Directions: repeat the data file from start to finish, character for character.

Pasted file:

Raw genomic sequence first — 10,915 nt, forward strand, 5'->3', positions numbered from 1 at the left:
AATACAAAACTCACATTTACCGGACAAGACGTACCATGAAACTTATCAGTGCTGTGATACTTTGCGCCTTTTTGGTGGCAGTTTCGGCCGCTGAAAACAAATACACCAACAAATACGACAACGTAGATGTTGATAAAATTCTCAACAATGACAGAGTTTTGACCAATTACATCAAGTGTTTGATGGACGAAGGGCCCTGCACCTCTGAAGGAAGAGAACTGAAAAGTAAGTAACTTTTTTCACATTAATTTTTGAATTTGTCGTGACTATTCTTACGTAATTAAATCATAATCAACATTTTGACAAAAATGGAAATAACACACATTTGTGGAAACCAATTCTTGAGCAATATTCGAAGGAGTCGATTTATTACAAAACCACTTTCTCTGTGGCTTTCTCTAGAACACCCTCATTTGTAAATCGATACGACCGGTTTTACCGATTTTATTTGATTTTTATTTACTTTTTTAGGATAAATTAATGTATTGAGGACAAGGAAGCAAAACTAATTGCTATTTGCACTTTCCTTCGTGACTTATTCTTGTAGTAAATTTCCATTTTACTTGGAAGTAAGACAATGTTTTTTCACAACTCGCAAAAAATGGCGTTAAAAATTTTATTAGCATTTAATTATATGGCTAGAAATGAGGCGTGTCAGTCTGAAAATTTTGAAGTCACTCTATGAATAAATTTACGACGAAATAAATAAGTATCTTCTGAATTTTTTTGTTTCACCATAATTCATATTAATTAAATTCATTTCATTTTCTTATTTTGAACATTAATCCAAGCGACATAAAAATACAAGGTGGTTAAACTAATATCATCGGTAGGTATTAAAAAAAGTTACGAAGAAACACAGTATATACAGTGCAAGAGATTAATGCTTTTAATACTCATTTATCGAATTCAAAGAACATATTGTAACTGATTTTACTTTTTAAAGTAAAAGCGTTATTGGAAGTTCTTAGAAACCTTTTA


Raw genomic sequence first — 10,915 nt, forward strand, 5'->3', positions numbered from 1 at the left:
AATACAAAACTCACATTTACCGGACAAGACGTACCATGAAACTTATCAGTGCTGTGATACTTTGCGCCTTTTTGGTGGCAGTTTCGGCCGCTGAAAACAAATACACCAACAAATACGACAACGTAGATGTTGATAAAATTCTCAACAATGACAGAGTTTTGACCAATTACATCAAGTGTTTGATGGACGAAGGGCCCTGCACCTCTGAAGGAAGAGAACTGAAAAGTAAGTAACTTTTTTCACATTAATTTTTGAATTTGTCGTGACTATTCTTACGTAATTAAATCATAATCAACATTTTGACAAAAATGGAAATAACACACATTTGTGGAAACCAATTCTTGAGCAATATTCGAAGGAGTCGATTTATTACAAAACCACTTTCTCTGTGGCTTTCTCTAGAACACCCTCATTTGTAAATCGATACGACCGGTTTTACCGATTTTATTTGATTTTTATTTACTTTTTTAGGATAAATTAATGTATTGAGGACAAGGAAGCAAAACTAATTGCTATTTGCACTTTCCTTCGTGACTTATTCTTGTAGTAAATTTCCATTTTACTTGGAAGTAAGACAATGTTTTTTCACAACTCGCAAAAAATGGCGTTAAAAATTTTATTAGCATTTAATTATATGGCTAGAAATGAGGCGTGTCAGTCTGAAAATTTTGAAGTCACTCTATGAATAAATTTACGACGAAATAAATAAGTATCTTCTGAATTTTTTTGTTTCACCATAATTCATATTAATTAAATTCATTTCATTTTCTTATTTTGAACATTAATCCAAGCGACATAAAAATACAAGGTGGTTAAACTAATATCATCGGTAGGTATTAAAAAAAGTTACGAAGAAACACAGTATATACAGTGCAAGAGATTAATGCTTTTAATACTCATTTATCGAATTCAAAGAACATATTGTAACTGATTTTACTTTTTAAAGTAAAAGCGTTATTGGAAGTTCTTAGAAACCTTTTA